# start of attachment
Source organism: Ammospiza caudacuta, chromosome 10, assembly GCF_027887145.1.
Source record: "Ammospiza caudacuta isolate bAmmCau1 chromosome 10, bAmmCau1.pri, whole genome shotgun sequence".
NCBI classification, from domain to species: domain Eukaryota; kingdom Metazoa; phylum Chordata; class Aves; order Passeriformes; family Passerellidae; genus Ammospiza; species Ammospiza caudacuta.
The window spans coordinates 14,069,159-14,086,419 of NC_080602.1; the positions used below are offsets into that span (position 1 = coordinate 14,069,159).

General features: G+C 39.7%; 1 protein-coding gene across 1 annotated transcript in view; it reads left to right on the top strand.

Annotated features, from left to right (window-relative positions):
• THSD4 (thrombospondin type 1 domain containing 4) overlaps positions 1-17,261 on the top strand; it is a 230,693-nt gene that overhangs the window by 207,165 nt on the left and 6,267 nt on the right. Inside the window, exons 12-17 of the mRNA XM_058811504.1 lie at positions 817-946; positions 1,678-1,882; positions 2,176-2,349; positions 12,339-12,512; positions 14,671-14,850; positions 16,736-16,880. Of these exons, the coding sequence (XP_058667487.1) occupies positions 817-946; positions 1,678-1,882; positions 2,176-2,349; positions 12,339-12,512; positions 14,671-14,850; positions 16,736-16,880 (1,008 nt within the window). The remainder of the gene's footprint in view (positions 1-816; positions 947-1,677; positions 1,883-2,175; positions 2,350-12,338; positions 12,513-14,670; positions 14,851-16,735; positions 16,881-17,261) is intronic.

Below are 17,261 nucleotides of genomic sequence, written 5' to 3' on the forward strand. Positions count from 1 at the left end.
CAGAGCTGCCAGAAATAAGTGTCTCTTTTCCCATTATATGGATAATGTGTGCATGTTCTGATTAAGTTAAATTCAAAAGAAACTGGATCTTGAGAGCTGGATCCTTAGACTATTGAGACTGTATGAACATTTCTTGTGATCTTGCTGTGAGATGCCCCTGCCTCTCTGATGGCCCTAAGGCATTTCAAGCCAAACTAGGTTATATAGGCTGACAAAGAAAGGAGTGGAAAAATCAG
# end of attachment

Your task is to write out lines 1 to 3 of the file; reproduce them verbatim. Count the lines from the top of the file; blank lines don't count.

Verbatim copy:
Source organism: Ammospiza caudacuta, chromosome 10, assembly GCF_027887145.1.
Source record: "Ammospiza caudacuta isolate bAmmCau1 chromosome 10, bAmmCau1.pri, whole genome shotgun sequence".
NCBI classification, from domain to species: domain Eukaryota; kingdom Metazoa; phylum Chordata; class Aves; order Passeriformes; family Passerellidae; genus Ammospiza; species Ammospiza caudacuta.